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Roy Ballard outlines his path from teenage actor to set-design star 

The Cut

click to enlarge COURTESY ROY BALLARD
  • Courtesy Roy Ballard

There are many reasons to get into theater — Roy Ballard, for instance, did it on a dare.

"I think I was a junior in high school, and a friend of mine dared me to audition for a play," he says. "I didn't know anything about it — I didn't know anything — but I wasn't going to turn down a dare." Ballard now manages the Osborne Studio Theatre and teaches technical theater, design and beginning acting at UCCS. But he hasn't forgotten his turn as Jeff in John Patrick's play The Curious Savage.

"It's an old play," he says. "It took place in a mental hospital, and I played this guy who kept his hand on the side of his face for the whole play... the character was trying to cover up a scar that wasn't actually there."

It was during his time at the American Musical and Dramatic Academy in New York City that he shifted into the more technical side of theater.

"While I was going to school there, I was also building scenery for them," he says. "I'd always built stuff. My dad had a shop, and I played around and broke all of his tools — you know, that kinda thing." He stuck with it after graduation. Building sets gave him more satisfaction, and besides, the pay was better. After freelancing for a few years, he landed a job as the technical director at the Jean Cocteau Repertory, which was known for its earnest productions of stage classics.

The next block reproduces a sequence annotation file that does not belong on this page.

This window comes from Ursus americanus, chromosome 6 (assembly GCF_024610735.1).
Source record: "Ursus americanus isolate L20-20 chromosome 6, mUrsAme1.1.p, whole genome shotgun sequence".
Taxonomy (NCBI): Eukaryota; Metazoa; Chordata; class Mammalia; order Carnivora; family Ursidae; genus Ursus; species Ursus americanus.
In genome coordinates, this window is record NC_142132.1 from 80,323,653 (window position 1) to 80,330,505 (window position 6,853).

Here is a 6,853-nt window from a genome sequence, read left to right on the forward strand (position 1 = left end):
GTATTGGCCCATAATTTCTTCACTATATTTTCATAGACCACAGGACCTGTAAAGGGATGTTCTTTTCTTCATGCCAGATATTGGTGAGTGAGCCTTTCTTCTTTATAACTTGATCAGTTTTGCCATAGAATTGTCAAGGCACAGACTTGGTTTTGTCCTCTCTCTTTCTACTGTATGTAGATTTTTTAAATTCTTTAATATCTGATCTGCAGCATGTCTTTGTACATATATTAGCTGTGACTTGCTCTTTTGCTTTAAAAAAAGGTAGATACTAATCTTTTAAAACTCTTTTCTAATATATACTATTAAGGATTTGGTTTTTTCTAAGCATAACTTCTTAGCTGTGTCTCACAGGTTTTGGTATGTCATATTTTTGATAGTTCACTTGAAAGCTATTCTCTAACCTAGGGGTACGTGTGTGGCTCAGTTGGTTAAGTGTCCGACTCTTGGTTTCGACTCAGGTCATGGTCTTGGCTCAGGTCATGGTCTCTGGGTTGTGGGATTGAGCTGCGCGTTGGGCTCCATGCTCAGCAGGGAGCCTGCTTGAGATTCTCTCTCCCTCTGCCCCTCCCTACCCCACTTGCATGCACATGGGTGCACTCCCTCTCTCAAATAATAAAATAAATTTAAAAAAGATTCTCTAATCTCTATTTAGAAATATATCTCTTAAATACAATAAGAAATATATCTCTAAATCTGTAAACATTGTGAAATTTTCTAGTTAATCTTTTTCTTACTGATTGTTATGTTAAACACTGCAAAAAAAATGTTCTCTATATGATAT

"What you do as a technical director is you take other people's scenic designs and you basically interpret them," he explains. "You turn them into working drawings and you build them."

Later, he worked as technical director for the New York Theatre Workshop, best known for being the origin of the award-studded musical RENT. Ballard and his then-wife and their child left New York shortly after Sept. 11.

"We decided we didn't want to be in New York City, because it was a little too stressful then," he says. He came to Colorado Springs to take a job with the Fine Arts Center, as its master carpenter.

"I was lucky that an opportunity presented itself, while I was at the Fine Arts Center, to start really designing," he says. He recalls a favorite design job at the FAC — The Last Night of Ballyhoo, staged in 2007.

"I loved Last Night of Ballyhoo, because it was just a very simple box set," he says. "It was just an interior set... But I designed so that one of the walls flips up, sort of like a reverse drawbridge, and this whole train car came out through the wall. It was really cool."

Since moving on from the Fine Arts Center, Ballard has also designed for Star Bar, Millibo Art Theatre, TheatreWorks, and others.

"I've built 30-foot bridges with no means of support," he says. "I've built giant, towering, multi-story sets that moved and spun, all these crazy things that make engineers cringe. But it's safe, and it's fun, and it looks beautiful."

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